Frank De-Levi Discusses How COVID-19 Is Impacting Home Healthcare Services Across the United States

Lower Demand for Home Healthcare Providers

Despite a professional consensus that home healthcare is a markedly safer place to receive treatment amid COVID-19, demand for in-home care has been declining since the onset of the pandemic. According to a June survey from Home Health Care News, 90% of home health agencies have experienced a drop in revenue, with roughly two-thirds facing at least a 20% decline. As time passes and medical professionals learn more about COVID-19, new information on the virus’s spread gets released to the public. The Centers for Disease Control and Prevention (CDC) notes transmission occurs between individuals in close proximity (less than six feet apart), via droplets or tiny particles produced when an infected person coughs, sneezes, talks, or breathes. “Beneficiaries of home services may not be aware of the safety measures put in place by home medical health agencies to protect them from the virus,” says Frank. Consequently, at-risk individuals are growing increasingly reluctant to allow “strangers” or home healthcare workers into their homes out of fear of infection. Similarly, individuals that require elective surgery are pushing operation dates into the future, with the hope that COVID-19 will be less of a threat at the time of their treatment. With fewer home visits and surgeries taking place, the need for home care workers is shrinking.

Shortage of PPE and Respiratory Services

Personal protective equipment (PPE) is equally necessary for home care workers as it is for doctors, nurses, and other healthcare professionals that tend to patients. “Obtaining sufficient quantities of PPE has been challenging,” says Frank, “shortages experienced in other settings like hospitals and skilled nursing facilities have received a greater level of attention.” As primary caregivers for the most vulnerable populations, home care workers shouldn’t have to worry about equipment shortages threatening themselves and their clients. In general, health providers need better access to PPE, including gloves, facemasks, N95 respirators, eye protection, and gowns. One CBC article notes that desperate home care staff has even gone as far as purchasing their own masks and gloves, so they feel protected when they go into someone else’s home. Meanwhile, the CDC has developed a number of strategies for optimizing the supply of PPE during widespread shortages.

Reliance on Telehealth

Treating patients in long-term care facilities is becoming less feasible as a result of the pandemic. In New York, the epicenter of COVID-19 in United States, there are only 23,000 hospital beds available. As a growing number of individuals contract the virus, non-COVID patients must accept treatment for their ailments elsewhere. “Home-based care is the obvious solution,” explains Frank, “it’s cheaper and more convenient for individuals to be treated at home than stuck in an unpleasant hospital room.” Furthermore, as patients and caregivers become aware of the risks of close contact, communicating via Telehealth technology is helping to transform healthcare.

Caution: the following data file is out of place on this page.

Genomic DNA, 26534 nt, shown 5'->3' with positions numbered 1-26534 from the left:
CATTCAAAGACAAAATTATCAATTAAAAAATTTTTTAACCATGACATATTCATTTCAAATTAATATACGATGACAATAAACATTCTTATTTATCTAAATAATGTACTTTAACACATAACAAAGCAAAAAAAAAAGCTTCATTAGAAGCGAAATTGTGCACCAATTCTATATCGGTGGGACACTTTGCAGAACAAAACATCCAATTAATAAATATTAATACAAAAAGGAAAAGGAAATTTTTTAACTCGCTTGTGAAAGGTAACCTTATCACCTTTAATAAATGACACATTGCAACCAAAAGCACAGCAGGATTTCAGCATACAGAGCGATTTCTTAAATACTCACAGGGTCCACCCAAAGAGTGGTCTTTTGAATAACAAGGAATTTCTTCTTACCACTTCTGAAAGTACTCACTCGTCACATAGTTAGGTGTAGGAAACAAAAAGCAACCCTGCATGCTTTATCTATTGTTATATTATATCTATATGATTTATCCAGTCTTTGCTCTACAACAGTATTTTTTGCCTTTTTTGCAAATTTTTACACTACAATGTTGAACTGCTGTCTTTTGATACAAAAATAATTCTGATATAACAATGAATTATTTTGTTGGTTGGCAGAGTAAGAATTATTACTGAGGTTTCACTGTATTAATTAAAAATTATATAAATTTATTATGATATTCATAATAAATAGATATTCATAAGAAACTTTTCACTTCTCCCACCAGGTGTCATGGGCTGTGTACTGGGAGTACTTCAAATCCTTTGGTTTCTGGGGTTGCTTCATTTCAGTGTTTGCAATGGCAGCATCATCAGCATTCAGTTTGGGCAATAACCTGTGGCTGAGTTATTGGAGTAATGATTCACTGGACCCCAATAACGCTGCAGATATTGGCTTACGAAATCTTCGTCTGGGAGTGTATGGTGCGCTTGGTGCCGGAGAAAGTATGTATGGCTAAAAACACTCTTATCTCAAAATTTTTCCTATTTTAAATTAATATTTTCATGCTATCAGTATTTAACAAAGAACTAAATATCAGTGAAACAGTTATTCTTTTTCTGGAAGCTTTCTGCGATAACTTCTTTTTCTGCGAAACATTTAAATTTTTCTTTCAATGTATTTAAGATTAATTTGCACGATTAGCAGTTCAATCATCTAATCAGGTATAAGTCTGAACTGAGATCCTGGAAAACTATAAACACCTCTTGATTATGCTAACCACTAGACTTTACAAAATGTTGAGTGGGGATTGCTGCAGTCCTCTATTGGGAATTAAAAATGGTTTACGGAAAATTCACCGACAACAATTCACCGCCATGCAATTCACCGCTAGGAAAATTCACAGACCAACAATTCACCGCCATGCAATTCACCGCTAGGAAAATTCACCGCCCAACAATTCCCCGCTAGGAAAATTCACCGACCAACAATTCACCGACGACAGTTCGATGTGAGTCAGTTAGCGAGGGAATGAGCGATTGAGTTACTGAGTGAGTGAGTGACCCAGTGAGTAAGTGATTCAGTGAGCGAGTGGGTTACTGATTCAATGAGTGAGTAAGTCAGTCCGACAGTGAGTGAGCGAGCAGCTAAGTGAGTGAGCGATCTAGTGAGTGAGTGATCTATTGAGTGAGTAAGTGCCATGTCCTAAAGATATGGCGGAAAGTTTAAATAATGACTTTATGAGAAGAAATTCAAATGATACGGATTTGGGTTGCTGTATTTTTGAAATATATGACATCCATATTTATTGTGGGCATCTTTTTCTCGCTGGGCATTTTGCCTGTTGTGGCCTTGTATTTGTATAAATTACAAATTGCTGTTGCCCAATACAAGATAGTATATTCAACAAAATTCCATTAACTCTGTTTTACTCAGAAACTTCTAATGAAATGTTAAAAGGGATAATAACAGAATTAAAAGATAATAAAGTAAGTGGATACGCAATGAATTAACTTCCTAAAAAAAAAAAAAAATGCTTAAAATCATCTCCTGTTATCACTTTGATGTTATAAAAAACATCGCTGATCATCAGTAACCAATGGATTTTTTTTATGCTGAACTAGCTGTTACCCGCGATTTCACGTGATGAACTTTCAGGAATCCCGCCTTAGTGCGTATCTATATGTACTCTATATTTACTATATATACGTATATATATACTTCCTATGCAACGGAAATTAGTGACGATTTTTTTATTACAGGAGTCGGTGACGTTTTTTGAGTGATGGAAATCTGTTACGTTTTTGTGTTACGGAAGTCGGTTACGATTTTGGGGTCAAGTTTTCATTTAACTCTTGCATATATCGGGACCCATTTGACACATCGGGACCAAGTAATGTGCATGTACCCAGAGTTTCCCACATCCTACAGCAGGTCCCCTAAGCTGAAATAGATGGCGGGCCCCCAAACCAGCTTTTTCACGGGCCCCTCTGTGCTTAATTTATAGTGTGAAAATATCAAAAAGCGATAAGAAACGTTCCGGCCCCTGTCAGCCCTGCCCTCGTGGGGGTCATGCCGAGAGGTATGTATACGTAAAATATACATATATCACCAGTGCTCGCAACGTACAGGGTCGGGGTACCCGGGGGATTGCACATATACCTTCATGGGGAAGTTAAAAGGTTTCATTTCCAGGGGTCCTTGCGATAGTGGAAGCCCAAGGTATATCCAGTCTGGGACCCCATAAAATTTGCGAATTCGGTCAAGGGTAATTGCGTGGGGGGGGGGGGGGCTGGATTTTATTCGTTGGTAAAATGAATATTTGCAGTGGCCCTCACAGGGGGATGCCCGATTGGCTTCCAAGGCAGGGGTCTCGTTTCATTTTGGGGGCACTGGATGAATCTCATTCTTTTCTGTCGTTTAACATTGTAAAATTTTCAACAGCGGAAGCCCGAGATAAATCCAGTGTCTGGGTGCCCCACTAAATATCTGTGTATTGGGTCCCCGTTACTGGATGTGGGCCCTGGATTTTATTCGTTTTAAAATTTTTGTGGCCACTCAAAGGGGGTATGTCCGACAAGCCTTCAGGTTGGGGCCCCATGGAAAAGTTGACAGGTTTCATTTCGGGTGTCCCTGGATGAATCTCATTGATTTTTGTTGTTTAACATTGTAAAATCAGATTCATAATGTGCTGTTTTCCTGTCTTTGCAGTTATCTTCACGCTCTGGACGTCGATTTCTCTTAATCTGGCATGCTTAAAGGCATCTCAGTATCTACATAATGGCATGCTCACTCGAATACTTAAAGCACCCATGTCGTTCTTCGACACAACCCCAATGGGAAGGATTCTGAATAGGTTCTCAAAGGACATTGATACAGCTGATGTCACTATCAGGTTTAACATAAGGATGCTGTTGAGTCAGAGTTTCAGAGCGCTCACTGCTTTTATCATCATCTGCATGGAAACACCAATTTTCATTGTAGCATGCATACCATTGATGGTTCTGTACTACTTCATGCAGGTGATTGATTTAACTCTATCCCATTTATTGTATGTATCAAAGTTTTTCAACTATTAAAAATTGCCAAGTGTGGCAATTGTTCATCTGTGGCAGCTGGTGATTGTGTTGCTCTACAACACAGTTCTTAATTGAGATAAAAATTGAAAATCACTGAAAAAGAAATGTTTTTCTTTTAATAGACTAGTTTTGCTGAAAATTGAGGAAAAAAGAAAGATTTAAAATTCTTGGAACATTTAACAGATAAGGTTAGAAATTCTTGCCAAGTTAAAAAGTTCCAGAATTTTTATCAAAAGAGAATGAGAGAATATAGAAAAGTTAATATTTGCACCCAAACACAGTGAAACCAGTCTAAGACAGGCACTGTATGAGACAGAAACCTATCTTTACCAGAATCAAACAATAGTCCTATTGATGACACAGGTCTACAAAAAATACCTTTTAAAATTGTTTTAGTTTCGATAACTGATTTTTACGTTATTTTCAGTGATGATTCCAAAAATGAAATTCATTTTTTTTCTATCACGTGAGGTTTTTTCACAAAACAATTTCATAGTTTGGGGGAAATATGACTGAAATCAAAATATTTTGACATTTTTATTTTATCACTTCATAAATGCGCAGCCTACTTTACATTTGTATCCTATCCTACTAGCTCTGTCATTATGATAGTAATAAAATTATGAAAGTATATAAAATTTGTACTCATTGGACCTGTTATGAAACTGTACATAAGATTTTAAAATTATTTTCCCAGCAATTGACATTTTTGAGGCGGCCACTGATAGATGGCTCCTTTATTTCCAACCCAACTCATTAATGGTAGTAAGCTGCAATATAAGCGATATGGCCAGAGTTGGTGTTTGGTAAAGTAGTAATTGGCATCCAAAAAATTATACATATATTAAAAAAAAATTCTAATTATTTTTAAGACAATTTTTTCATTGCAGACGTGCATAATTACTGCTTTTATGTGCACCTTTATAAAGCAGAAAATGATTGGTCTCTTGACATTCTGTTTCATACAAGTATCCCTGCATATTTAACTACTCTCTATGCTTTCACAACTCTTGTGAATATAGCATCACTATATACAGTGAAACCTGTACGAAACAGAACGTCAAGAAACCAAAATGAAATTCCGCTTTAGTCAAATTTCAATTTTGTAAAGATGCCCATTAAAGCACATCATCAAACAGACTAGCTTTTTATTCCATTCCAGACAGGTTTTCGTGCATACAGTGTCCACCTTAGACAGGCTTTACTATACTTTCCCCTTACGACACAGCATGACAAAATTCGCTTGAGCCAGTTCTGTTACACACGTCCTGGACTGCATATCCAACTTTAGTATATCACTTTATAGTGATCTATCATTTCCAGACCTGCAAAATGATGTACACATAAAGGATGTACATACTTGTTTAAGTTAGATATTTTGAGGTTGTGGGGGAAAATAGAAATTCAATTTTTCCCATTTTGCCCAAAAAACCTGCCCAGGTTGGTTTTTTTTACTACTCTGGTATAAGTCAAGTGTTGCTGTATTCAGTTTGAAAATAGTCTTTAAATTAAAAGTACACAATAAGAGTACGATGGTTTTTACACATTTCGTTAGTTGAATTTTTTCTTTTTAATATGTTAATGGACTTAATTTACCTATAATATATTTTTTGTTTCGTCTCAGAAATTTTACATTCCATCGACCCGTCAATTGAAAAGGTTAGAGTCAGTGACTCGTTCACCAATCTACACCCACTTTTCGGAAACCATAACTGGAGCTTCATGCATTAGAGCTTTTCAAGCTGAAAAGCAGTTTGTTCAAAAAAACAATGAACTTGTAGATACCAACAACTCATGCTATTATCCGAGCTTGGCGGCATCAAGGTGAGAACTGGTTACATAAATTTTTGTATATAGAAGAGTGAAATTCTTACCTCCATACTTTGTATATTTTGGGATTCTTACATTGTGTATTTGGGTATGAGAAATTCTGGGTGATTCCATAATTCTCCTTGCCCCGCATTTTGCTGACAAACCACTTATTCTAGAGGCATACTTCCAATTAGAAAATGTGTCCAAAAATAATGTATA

COVID-19 Screening

Roughly 4.5 million people used some form of home health services in 2016. This number doesn’t account for the fact that some patients require multiple visits from home care providers on any given day. Frank notes that some of their clients, especially those with debilitating illnesses like multiple sclerosis or Alzheimer’s disease, may need around the clock care. As such, some families cannot afford to suspend their home healthcare services. “At HomeAssist, we try to limit the number of private homes our health providers visit, thereby reducing the risk of exposure to the virus,” explains Frank.


The House of Representatives passed a bill in late March, known as CARES, or the “Coronavirus Aid, Relief, and Economic Security Act,” which offers several advantages for home health care agencies. First and foremost, the U.S. Department of Health and Human Services has promised to allocate $100 billion to medical expenditures, lost revenue due to COVID-19, and uninsured patient care. In addition to providing much-needed financial aid, the Act gives agencies better flexibility to cope with and respond to the pandemic. In the past, only physicians were allowed to certify home health services. Thanks to the Act, nurse practitioners, physician assistants, and clinical nurse specialists can decide patients’ eligibility for home care and establish a treatment plan. “This change will free up hospital capacity, reduce patient wait times, ease eligibility requirements for various care settings, and improve patient outcomes,” explains Frank. While the bill was born as a result of the growing COVID-19 crisis, home health providers like Frank and Kristina believe that these new provisions will leave a lasting impression on the home health industry.


Home healthcare is an essential service that millions of people rely on around the world. Agencies like HomeAssist Home Health Services are doing everything in their power to ensure their employees and clients are safe during these uncertain times. “Perhaps one of the outcomes of this horrific pandemic is the ability to identify problems in our health system and develop solutions for how we can improve care now and in the future.”



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Frank De-Levi

Frank De-Levi

Co-Founder of HomeAssist Home Health Services | Pacifica, CA | www.